February 2011 Archives

Landing the tanker

BERLIN - I’m traveling in Berlin today for some media and aviation forums, but couldn’t escape hearing all the predictions that EADS would win the U.S. Air Force refueling tanker contract. So when word came down that Boeing landed the deal, I couldn’t have been happier. Needless to say, it means a lot to every employee at Boeing and even more so to our 767 team in Everett. Here’s to our bright future with the KC-46A tanker (click here to see a new video featuring tanker animation). You can read our news release here.


The NewGen Tanker.

Dreamliner milestone

The 787 Dreamliner team now has 1,000 reasons to smile. On Wednesday, the Dreamliner took its 1,000th flight. The milestone was reached when test plane ZA004, one of seven planes taking part in flight testing, landed in Yuma, Arizona. Chief pilot Mike Carriker says the airplane continues to behave well in testing.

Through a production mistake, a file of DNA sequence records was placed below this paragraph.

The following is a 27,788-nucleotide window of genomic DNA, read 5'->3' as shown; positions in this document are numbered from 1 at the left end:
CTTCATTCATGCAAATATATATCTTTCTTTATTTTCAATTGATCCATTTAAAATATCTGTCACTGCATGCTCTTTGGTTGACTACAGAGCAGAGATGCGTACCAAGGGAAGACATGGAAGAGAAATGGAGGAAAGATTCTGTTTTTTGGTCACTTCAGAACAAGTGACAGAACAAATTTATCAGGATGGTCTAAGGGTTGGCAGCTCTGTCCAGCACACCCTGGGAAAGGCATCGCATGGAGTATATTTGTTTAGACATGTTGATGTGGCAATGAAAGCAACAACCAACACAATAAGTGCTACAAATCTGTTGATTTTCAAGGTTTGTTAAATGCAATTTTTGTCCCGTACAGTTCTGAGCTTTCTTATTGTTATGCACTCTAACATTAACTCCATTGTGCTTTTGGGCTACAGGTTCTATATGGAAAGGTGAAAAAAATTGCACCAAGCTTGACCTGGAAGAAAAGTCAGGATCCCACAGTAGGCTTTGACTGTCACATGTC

ZA004 frames Mt. Rainier during a flight test earlier this year.

The Dreamliner has now racked up a total of more than one million miles to date. But the bigger deal doesn’t have anything to do with the number of flights, miles or hours logged. What’s most important is the Dreamliner has now completed about 80 percent of the flight test conditions with Rolls-Royce engines and just over 60 percent for those with GE engines.

Congratulations to everyone involved for reaching this milestone.

Ticket to ride

If you’re a Boeing employee, you probably hear one question all the time: “Can you get me a job?” It’s rare to find someone who doesn’t love working for this company, which is why I’m always receiving inquiries or resumes from job hunters.